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Re: LGBT talk palace

Postby adiabatic » Mon Sep 26, 2016 12:21 am

…it may be time to yank this bit of the conversation into a new thread, but if it's still here…

I'm a substitute teacher in a K-8 district. I'm sticking to this part of ptozzi's assertions because this is what I know best. Regardless, I don't agree with him.

I'm not in Assessments, but from what I've gathered, it's difficult to accurately assess preschoolers (and therefore preschool teachers) because preschoolers' willingness to sit still and do what a newly-introduced adult tells them to do isn't tightly correlated with how well the kid will do later in life — or at least less tightly correlated than, say, tests given to older students. If it's tough to test the students accurately, it's tough to test the teachers. Because of this, I don't buy ptozzi's assertion that women tend to be better preschool teachers. It could be true, but I'd need to see concrete evidence in favor of this assertion.

What I have observed is that there's a general gradient in how male teachers distribute themselves across the grade range — they're loosely clustered toward the upper grades. I suspect this is because most men, on average, are more like my mother and me — they'd rather deal with preteen 'tude than little kids who cry for mommy and get only a tiny slice of all the jokes they could tell in passing. On the other hand, some do equally well at any age — I know a guy who was a happy, productive 2nd-grade teacher and was a happy, productive 7/8th-grade computer teacher.

Now, what are we to make of this?

If you want to be a teacher, make sure that you're exposed to a wide variety of classrooms (I'd certainly hope you're a substitute and getting jobs before you decide to commit to teacher credentialing classes). You may find that the kinds of kids you thought you'd like to be around aren't the ones you actually like being around. This is good advice in general, whether you're a man or a woman. Furthermore, being a man doesn't make this much better advice, I'd wager; my mother thought she'd prefer eagerer-to-please little kids, but after student teaching both 2nd graders and 5th graders, she realized she preferred older students.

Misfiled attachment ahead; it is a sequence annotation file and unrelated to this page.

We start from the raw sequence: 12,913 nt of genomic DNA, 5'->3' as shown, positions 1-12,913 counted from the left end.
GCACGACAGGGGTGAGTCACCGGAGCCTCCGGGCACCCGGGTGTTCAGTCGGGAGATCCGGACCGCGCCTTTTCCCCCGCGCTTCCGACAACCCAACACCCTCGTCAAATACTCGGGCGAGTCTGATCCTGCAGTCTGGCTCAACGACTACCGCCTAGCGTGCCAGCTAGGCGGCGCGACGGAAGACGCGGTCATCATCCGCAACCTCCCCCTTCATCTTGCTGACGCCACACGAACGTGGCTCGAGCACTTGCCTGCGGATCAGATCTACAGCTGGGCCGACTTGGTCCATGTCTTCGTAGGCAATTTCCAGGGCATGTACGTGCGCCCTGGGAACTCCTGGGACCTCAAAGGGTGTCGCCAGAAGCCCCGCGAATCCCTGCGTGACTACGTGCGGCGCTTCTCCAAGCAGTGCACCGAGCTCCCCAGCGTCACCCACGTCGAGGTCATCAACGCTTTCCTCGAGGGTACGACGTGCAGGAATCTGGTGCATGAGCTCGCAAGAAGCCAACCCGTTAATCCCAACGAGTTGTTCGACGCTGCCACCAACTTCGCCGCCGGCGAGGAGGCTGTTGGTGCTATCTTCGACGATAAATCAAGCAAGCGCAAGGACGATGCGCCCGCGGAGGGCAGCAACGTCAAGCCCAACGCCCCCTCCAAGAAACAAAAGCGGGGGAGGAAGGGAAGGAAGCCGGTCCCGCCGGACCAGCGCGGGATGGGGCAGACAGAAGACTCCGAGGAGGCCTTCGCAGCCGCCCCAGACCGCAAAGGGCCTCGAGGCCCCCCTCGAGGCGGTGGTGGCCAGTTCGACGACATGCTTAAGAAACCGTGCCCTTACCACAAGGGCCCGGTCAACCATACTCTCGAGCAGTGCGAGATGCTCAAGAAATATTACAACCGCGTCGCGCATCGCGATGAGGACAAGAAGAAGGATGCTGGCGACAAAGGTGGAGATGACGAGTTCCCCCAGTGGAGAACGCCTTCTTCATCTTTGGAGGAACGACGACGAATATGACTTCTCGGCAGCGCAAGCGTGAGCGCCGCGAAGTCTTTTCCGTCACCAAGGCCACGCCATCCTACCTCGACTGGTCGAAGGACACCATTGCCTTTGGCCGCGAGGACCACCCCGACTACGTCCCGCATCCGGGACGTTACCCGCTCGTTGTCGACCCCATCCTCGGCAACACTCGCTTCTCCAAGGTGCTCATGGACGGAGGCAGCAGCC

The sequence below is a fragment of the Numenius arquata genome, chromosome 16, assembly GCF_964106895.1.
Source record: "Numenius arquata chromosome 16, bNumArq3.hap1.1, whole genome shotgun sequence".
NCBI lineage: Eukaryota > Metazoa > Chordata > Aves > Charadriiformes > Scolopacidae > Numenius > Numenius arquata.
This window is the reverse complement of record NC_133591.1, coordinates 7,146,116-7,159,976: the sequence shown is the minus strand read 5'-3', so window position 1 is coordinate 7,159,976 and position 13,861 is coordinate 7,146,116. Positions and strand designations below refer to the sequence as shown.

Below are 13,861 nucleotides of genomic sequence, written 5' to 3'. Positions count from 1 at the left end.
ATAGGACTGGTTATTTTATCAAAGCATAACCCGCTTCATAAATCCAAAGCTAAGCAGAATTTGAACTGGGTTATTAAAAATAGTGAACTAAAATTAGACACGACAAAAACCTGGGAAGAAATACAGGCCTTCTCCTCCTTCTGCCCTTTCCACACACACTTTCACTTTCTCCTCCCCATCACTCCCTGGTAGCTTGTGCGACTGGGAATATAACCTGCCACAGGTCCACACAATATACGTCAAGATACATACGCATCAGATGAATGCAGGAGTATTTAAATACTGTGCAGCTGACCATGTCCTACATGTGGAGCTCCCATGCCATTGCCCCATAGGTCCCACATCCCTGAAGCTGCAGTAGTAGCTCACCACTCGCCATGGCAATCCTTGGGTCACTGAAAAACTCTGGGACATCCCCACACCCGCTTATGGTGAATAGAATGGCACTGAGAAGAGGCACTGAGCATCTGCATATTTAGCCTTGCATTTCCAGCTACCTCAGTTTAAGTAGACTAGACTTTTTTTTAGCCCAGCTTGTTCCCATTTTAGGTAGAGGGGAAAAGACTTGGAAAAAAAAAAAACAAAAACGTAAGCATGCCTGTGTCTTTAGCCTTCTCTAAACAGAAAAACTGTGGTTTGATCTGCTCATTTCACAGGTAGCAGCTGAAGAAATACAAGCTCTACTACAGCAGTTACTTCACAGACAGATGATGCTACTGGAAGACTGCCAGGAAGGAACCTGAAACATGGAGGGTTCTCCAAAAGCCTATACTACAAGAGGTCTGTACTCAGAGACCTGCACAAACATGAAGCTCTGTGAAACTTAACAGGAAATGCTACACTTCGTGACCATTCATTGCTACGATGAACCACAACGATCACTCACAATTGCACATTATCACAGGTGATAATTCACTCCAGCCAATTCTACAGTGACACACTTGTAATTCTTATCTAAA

If you meet a man who says he teaches, he probably teaches students who're 7th grade or older — but if he teaches younger students, that's fine too. I trust him to try to and find the age of students that he prefers, and so I feel no obligation to try and steer him to teach younger students or older students. ("How did you end up teaching the students you teach, and how do you like it compared to other grades?" is a great conversation starter at least among teachers; it's not uncommon to strike up a conversation where both participants end up saying "egads, I could never stand the kinds of students you prefer; I'd run screaming by Christmas Break").

Both bels and I agree that "usually" shouldn't be conflated with "ought"; the two may or may not have anything to do with each other. Where I think we part ways is where he appears to conflate "assumption" and "enforcement" inasmuch as he thinks both are bad. I'm against trying to steer male teachers towards or away from the younger grades (I'm anti-enforcement), but I don't think it's a bad thing to notice and discuss that men, for whatever reasons, tend to avoid the lower grades.
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Re: LGBT talk palace

Postby popcorn » Mon Sep 26, 2016 12:46 am

I've been going to Cooper Union for a month now and have been spending more time than I had ever expected in conversations about queer and kink culture. I'm a white cishet male, and I dress pretty traditionally, so I had worried a lot about making people uncomfortable just by being associated with negative things. I still do feel... guilty(?) when I can only extend my empathy while people share stories about targeting or about not being accepted by their families. It's made me really happy seeing people grow more comfortable around me. I really think this is an important part of being here that my friends, at home in South Carolina, are missing out on.
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Re: LGBT talk palace

Postby harmsalmon » Mon Nov 14, 2016 8:27 pm

shoutout all my fellow lgbtq+s

keep your fuckin electrodes off of me Pence